Crossing borders always makes me realize how much of a creature of habit I am. No sooner do I arrive than I start to long for what I left behind, a routine called HOME, even if it isn’t the home that I was born from, but a home I’ve planted and grown for the past two years.
But you can’t pack that routine along for the journey.
You leave familiarity, whatever that means to you, like sounds, like birdsong in the mornings, and colours, like the colour of garden green, banana green, virgin bean leaves green; you leave all the sensations of home behind you. You can’t transport the home and the living outside while inside, inside while outside in a Canadian winter climate. Here the birds fly south, the perennial roots hibernate beneath the snow and people go indoors to live their lives, for most of the time, anyways.
And so the sounds of home are replaced by muffled footsteps in the apartment above me, or a slight shifting of snow from outside, melting under the influence of a midday sun.
Alone, writing, loneliness has a sound in my Edmonton apartment. The refrigerator hums, deafening, like static, like a flat line. It’s hard to hear the heart of this place.
But the city is alive; the people – I watch them from my window – moving like black ants along the sidewalk, on their way to downtown offices, coffee meetings and the LRT station. Everyone dressed in black boots and overcoats or shades of white, gray, cream. Have I gone colour blind? I miss more than only the colour green.
The pace looks fast, much faster than where I came from, though people look at the sidewalk while they walk, or eyes glued to their phones. People don’t say, “How are you?” with the ‘are’ spoken in a higher-pitch, like a chime, to emphasis the meaning. Eyes front, everyone. Don’t you dare walk a diagonal line. And no lollygagging, whatever that means.
I tell myself, this is all to be expected. They have a name for my skepticism and longing: culture shock. And it always feels like this coming home to Edmonton’s winter. The cold and the hum and the individuality of the place. You have to hunt out the threads that lead you to community. They’re there, I mean, here, but you have to carefully handpick them.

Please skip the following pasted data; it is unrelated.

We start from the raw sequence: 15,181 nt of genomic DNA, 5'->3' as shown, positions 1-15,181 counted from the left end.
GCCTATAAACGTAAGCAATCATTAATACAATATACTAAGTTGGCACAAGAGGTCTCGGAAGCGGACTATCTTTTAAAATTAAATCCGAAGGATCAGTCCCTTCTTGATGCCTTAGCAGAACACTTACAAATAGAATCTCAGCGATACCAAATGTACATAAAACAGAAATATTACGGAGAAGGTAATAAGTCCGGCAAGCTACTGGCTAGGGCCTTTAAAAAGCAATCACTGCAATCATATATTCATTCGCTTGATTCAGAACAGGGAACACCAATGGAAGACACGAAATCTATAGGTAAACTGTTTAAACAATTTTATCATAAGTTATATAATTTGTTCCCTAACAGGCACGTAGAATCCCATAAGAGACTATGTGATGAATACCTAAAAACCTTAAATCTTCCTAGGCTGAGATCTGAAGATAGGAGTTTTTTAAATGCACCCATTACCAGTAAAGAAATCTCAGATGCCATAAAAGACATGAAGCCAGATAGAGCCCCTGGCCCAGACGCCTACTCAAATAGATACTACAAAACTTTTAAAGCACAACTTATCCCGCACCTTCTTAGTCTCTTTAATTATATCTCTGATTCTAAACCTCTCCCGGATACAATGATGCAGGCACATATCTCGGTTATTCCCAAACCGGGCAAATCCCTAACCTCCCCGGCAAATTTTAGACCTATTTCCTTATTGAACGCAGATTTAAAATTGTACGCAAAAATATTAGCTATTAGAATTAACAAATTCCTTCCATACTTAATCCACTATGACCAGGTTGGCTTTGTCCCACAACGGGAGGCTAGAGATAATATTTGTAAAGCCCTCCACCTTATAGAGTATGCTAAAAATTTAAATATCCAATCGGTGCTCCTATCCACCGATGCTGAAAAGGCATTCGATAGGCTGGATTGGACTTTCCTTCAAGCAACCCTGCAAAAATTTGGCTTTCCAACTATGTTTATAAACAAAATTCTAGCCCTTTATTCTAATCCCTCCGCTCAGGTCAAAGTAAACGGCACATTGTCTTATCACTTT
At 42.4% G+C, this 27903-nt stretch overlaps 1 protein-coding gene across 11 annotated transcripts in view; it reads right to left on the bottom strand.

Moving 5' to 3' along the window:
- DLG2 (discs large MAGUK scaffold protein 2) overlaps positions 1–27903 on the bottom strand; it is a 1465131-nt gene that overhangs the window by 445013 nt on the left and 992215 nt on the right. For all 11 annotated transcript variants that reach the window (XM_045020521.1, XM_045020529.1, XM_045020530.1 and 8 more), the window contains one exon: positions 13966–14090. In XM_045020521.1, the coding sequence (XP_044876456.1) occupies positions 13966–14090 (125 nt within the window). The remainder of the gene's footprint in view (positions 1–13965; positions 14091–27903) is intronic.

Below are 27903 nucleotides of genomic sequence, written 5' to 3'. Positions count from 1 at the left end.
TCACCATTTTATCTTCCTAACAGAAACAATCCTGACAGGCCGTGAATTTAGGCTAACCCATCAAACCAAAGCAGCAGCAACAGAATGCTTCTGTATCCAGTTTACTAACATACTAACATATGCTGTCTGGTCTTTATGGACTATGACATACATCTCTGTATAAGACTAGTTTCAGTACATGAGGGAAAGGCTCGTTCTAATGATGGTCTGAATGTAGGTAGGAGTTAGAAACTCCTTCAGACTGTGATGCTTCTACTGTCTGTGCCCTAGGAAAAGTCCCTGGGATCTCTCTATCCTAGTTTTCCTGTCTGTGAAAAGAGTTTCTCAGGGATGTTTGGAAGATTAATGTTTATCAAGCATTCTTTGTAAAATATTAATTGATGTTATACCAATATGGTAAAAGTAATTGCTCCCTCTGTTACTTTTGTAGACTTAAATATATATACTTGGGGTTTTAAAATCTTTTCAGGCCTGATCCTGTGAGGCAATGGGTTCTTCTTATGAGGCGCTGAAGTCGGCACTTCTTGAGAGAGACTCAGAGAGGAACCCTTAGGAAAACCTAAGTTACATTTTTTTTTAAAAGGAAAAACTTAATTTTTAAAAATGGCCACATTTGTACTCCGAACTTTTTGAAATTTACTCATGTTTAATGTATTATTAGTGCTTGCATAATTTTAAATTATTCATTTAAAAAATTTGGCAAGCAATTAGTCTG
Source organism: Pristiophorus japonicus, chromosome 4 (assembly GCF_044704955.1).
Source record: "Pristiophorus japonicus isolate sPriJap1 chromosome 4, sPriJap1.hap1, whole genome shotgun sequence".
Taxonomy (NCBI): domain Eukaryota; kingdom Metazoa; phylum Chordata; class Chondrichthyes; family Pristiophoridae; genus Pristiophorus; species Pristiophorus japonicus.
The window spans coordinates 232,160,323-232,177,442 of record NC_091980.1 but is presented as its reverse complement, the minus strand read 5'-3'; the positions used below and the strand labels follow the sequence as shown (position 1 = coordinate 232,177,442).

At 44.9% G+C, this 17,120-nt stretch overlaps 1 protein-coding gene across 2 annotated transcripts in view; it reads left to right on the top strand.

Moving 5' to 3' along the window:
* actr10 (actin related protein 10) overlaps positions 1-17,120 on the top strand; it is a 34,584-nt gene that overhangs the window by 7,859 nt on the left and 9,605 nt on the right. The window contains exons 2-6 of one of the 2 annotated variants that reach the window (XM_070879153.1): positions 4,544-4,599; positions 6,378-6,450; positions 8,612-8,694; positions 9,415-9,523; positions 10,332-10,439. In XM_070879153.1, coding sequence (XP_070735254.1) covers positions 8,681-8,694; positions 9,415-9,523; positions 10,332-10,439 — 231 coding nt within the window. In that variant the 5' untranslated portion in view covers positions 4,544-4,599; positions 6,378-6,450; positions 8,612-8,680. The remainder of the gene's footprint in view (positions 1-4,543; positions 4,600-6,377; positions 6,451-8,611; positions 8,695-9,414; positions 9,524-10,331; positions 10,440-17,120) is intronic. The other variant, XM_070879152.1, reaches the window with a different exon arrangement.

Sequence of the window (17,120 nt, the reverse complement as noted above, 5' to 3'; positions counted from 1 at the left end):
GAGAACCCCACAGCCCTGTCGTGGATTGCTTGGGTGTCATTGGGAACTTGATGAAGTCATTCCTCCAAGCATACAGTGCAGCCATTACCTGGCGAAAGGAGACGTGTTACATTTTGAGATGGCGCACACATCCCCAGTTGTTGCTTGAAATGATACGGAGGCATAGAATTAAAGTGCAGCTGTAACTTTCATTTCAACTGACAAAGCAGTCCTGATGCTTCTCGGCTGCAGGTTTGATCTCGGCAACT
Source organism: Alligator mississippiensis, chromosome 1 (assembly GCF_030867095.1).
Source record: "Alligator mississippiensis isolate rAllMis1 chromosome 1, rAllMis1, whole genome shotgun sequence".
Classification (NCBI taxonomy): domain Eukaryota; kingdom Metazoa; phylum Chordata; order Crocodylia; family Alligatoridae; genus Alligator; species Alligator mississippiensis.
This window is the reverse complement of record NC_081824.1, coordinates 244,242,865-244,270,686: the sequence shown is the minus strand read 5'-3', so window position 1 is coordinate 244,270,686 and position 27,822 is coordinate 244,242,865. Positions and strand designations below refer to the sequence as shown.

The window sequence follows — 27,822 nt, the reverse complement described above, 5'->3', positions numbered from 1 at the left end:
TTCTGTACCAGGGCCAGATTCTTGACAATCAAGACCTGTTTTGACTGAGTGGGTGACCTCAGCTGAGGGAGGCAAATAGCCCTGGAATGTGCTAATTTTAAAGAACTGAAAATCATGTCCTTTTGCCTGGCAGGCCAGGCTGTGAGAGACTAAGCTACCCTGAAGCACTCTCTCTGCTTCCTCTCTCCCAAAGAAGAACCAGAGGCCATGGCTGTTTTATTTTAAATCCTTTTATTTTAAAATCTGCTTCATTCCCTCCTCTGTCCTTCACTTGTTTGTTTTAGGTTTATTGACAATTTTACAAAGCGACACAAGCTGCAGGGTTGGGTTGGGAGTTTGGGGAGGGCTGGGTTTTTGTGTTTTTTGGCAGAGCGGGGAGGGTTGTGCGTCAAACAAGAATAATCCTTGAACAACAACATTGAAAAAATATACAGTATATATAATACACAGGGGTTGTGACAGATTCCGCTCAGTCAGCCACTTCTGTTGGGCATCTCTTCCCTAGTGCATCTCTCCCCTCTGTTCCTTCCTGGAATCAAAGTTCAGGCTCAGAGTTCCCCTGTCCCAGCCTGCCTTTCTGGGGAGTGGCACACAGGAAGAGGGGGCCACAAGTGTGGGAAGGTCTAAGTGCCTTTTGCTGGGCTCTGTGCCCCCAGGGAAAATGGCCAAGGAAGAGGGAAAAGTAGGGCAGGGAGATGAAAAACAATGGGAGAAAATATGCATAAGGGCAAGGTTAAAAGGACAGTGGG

So I root through old rituals of mine, reconnect with loved ones (who I missed so dearly while away) and type on my computer in this empty apartment, waiting, waiting until a new routine can carry all of the (new old) sensations of HOME again.
But I am not so good at waiting. My hands want to hurry up task. I feel the pace of this place and it seems strange to be so unattached while the world around me has a million other things to do.
And so, an old recipe I know by heart – a few handfuls of flour, a pinch of salt, sugar, yeast and warm water – happens unconsciously. It’s me trying to be me again. It’s old habits, simple desires, resurfacing.
Baking bread is my therapy in Edmonton. It’s gotten me through the coldest months and hardest seasons and loneliest days in this city. The ingredients never fail me. Though, two years without my bread therapy, I do peek underneath the tea towel to ensure my creation is rising up in the dark and sure enough the tight ball of dough has moved like a slow wave, a warm brown froth ready for the oven.
With so much uncertainty in the world (and my world, too) I’m grateful that some things can remain the same. Bread always rises.
The smell of home baked bread fills the empty spaces of my apartment and all the longing for familiar sensations and I feel, almost, smug about this simple accomplishment with my morning. If all else fails – at least the smell of bread provides comfort that I AM HOME.
So I’ll break my bread and share it with loved ones over hot cups of coffee and tea as we tell one another the stories about who we are and who we’ve become and what’s changed and what’s remained exactly the same. And the world inside will slow down again while the city outside moves in a thousand different directions.
And when I’m ready, I’ll join them.